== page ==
Lobo is primarily a cooking apple and I have been using the windfalls for a while and have also made some Walter the Saint’s Speedy Cider. The first batch is maturing and there are more apples in the freezer for another batch. The possums have been eating their share too! I finally got a pole for my apple picker (The red wire thing in the picture) and decided it was time to strip the Lobo. After I had filled 3 crates, I had run out of crates but not apples. The picker was great. Usually I have to muck around finding somewhere level to put the ladder and then it needs to be moved whereas now I can pick them all standing on the ground. 

We have been eating the Akane for about 6 weeks and I took a bucketful to church last week for Harvest Festival. They are getting to be past their best now so I thought I would juice the rest, expecting there would only be a bucketful left. In the end I picked 3 bucketfuls. When I juiced the first bucket I was surprised to see that the juice was red.


I poured the juice into small plastic bottles to freeze for future use. I think I will dry the rest of the Akane. The Lobo will be turned into apple puree, apple butter, cider vinegar and bottled apple.


Baby seedlings of purslane, fennel, pak choi & mustard lettuce


Potted seedling ready to plant

I like to grow my vegetable plants from seeds – it is cheaper and the range of varieties is much greater. Also, if you are organised, you can have plants ready when you want them rather than when the garden centre thinks you might. Unfortunately, since starting work a year ago, I haven’t been sowing seeds as diligently as in the past and have had to buy a lot more seedlings than in other years. I decided to turn over a new leaf this year and make more of an effort to keep up with the sowing and subsequent transplanting. In order to help me with this I have set up a spreadsheet with the months of the year across the top and the vegetable names down the side. I then put an ‘X’ in the appropriate squares to indicate the sowing times for various vegetables.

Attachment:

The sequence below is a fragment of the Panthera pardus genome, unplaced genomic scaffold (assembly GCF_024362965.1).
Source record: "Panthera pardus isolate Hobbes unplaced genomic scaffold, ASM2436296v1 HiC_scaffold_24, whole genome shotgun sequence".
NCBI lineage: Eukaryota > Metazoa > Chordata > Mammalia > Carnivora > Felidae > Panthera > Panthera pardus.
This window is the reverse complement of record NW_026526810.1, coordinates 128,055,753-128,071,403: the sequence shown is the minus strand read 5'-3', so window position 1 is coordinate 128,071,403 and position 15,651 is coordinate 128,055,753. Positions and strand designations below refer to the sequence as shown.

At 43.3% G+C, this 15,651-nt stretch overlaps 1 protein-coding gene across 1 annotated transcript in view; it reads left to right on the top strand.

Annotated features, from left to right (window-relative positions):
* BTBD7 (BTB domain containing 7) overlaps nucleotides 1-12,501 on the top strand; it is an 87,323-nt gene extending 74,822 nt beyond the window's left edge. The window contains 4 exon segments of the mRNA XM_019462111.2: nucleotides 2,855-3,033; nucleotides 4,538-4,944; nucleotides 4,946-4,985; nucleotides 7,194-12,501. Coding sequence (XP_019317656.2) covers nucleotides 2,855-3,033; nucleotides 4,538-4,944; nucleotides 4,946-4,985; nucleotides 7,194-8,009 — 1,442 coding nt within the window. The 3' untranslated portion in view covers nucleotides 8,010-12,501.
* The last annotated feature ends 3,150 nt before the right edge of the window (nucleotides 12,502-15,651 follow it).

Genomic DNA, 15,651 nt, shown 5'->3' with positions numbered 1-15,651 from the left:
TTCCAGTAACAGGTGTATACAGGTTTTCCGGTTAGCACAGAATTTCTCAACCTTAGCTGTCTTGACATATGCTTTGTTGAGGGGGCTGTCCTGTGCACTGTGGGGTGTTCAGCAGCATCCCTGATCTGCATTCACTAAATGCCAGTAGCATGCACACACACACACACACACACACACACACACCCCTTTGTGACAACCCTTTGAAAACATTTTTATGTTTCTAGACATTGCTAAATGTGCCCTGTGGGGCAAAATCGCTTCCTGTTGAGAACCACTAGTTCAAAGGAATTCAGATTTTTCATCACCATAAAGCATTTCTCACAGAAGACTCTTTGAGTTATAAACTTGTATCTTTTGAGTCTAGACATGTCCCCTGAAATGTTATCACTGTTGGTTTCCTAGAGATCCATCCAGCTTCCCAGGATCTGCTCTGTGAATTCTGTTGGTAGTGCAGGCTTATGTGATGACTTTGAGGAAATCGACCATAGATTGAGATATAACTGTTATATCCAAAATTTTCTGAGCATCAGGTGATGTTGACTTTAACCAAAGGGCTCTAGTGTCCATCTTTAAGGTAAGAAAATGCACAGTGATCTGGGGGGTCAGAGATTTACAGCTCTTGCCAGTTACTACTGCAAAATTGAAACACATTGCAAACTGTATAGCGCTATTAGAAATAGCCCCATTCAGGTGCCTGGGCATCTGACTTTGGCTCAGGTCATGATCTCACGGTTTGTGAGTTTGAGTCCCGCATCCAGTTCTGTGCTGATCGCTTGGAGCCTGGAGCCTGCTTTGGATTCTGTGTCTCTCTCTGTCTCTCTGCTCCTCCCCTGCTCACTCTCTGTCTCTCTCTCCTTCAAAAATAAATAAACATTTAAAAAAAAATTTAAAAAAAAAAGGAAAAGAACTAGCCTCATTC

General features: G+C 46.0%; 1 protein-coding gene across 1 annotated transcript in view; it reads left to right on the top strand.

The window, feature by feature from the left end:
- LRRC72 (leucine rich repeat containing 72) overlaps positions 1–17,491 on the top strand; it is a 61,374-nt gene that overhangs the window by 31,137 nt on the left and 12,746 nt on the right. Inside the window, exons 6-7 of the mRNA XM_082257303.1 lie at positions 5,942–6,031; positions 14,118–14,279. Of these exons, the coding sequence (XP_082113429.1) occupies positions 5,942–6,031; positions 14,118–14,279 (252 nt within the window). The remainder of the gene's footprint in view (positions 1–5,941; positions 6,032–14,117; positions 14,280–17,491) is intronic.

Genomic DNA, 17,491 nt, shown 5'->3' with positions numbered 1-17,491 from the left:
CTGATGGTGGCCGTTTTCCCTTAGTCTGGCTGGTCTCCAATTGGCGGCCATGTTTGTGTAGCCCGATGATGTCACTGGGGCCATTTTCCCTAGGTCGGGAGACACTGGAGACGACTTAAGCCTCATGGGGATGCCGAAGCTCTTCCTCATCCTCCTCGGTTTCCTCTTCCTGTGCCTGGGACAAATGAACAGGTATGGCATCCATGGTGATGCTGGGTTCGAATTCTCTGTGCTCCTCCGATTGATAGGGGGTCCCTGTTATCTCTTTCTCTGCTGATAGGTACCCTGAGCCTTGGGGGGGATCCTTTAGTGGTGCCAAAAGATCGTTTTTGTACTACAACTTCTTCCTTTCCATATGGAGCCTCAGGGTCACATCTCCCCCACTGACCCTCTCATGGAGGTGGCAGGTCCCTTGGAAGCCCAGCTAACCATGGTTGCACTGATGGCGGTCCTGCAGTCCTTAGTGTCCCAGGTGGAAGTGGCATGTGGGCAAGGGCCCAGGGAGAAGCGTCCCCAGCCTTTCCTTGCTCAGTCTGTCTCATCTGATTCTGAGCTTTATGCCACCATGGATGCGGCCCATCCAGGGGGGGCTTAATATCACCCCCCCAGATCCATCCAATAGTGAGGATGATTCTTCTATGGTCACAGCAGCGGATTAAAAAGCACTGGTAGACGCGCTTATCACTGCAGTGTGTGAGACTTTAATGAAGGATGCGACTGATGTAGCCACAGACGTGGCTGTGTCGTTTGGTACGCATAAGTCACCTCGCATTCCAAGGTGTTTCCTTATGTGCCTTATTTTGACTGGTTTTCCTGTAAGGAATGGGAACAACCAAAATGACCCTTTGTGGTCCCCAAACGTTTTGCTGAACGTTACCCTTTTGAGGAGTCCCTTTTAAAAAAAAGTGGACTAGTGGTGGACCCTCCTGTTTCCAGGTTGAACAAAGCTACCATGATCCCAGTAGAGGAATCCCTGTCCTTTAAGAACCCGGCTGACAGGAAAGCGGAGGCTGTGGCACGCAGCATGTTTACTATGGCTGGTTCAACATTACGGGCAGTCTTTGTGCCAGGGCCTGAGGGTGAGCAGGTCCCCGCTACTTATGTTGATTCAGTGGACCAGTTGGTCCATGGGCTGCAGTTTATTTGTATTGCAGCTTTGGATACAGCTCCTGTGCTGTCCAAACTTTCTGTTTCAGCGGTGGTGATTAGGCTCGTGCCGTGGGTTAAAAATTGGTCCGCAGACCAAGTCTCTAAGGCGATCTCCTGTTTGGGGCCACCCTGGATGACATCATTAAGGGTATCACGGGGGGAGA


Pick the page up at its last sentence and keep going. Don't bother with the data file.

Master sowing calendar

While I was compiling this table, I did a search to find the right sowing time for celeriac (something I have never grown successfully) and found a great New Zealand website with most of the information I needed. You can even sign up for email reminders of what to plant. Once I had my main spreadsheet, I copied the relevant information for each month to a separate spreadsheet and added rows for: variety, seed source, sowing date, germination date, time till germination, pricking out date, transplanting date and harvest start and finish dates. Hopefully this will be a useful resource in future years.

Sowing calendar for February

Sowing calendar for February

I read blogs, but do I want to write one? I guess time will tell. The main dilemma is what to blog about. I work part-time as a librarian and when I’m not working I enjoy cooking, gardening and acting (and reading of course!). I think my blog will probably be a mixture of these things.